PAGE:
Spanish city home to raft of renewable energy companies as country aims to join green energy party while France moves to catch up
Spain's Bilbao at heart of clean energy push
With a brand-new factory and a cluster of specialised firms, the Basque city of Bilbao is the focus of Spain's wind power industry which is fighting to hold its own in the face of fierce competition from China and northern Europe.
Iberdrola and Gamesa, two of the most important players in the sector, have their headquarters in the northern Basque region's biggest city and its verdant surrounding area. Gamesa merged with Germany's Siemens in 2017.
Both companies lead the Spanish wind power sector whose domestic growth stalled after an economic downturn led the central government in 2012 to end incentives for renewable energy.
Despite this Spain remains the fifth country in the world in installed wind power capacity and the outlook for the sector has improved with new tenders launched in 2016.
The wind power sector is expected to invest €5 billion (Dh21.96bn) in Spain by 2020, according to the Spanish Wind Energy Association (AEE).
The new context is fueling the optimism of Basque wind power firms, which drive the sector in Spain.
"We want to be a benchmark in the European Union," Arantxa Tapia, the minister for economic development with the Basque regional government, told AFP during a recent meeting with the press organised by WindEurope, a European wind power association.
Markus Tacke, the chief executive of Siemens Gamesa, said Bilbao is "attractive for our industries" since there is "a very good combination of industrial leadership ... and support from the [regional] government".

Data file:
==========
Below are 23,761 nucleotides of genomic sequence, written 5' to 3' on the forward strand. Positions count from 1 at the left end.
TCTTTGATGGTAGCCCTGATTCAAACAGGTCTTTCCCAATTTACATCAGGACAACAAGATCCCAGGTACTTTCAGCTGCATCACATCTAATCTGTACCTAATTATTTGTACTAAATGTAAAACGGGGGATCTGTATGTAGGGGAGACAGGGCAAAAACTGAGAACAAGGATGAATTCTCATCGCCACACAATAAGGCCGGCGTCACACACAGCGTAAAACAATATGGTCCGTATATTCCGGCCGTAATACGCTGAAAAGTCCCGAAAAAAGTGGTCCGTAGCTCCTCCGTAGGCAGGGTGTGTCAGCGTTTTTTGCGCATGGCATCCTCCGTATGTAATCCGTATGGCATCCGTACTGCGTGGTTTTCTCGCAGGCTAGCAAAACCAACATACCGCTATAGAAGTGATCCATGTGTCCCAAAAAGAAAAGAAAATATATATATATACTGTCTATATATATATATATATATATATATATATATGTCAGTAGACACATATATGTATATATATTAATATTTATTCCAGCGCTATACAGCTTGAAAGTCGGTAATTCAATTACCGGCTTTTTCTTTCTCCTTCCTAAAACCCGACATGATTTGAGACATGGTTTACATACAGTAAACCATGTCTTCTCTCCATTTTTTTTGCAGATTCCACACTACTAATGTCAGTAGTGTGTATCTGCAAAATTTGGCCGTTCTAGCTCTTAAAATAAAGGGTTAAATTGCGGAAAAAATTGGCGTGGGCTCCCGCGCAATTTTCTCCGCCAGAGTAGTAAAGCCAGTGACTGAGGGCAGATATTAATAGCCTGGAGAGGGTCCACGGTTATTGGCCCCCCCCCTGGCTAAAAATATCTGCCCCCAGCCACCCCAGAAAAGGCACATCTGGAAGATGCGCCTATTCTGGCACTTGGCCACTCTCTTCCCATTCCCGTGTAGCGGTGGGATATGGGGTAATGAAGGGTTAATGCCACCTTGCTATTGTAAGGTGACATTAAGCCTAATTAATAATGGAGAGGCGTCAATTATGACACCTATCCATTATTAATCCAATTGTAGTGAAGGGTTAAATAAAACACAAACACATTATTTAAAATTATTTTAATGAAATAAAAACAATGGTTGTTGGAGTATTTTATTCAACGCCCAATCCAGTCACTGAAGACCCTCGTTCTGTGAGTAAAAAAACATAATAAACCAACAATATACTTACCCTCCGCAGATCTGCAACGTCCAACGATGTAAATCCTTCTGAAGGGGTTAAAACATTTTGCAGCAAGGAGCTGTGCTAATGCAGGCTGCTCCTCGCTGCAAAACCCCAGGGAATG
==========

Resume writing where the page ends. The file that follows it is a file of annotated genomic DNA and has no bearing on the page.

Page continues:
The Basque Country barely represents 0.6 per cent of Spain's installed wind power capacity but it is home to 112 firms that cover almost the entire production chain for both land and off-shore wind farms.
Since 2013 they have been clustered in Windbox, a public-private consortium which has a spacious and modern test centre in Eibar, 50 kilometres east of Bilbao.
Spanish wind power is concentrated on land in a country which has vast, sparsely populated regions in the interior such as Castilla-La Mancha, whose wind-swept plain is depicted in Don Quixote, the most famous work by the late novellist Miguel de Cervantes.
It is a segment of the industry known as "onshore" and on which local firm Haizea focuses completely with factories that build giant wind turbine towers that are up to 160 metres high.
They will build them in a recently completed factory in Bilbao's port that is 500 metres long by 130 meters wide.
Haizea faces competition from China given that paradoxically, under current EU anti-dumping measures, Chinese steel cannot be imported but already manufactured wind turbine towers can.
"Clearly it is a threat we are not comfortable with," said Jordi Mas, Haizea's commercial director.
Haizea also wants to be a strong challenger in the "offshore" segment that makes marine wind turbines and the cylindrical foundations needed to anchor them.
Iberdrola and Siemens Gamesa already have a strong presence in offshore wind power outside Spain.
In fact, in Europe this segment is dominated by five northern countries - Britain, Germany, Denmark, the Netherlands, and Belgium - which account for 98 per cent of the EU's installed capacity.
The future of offshore wind power in Spain is in floating farm technology, in which wind turbines are anchored to the sea floor using chains and anchors instead of a cylindrical foundation, said Juan Virgilio Marques, the head of the Spanish Wind Energy Association.
Hywind located north of Scotland is the only wind farm with these characteristics to date in the entire world.
"The Basque Country and Canary Islands are the two areas in Spain where floating wind farm technology makes sense" since it is designed for deep waters, said Mr Marquez.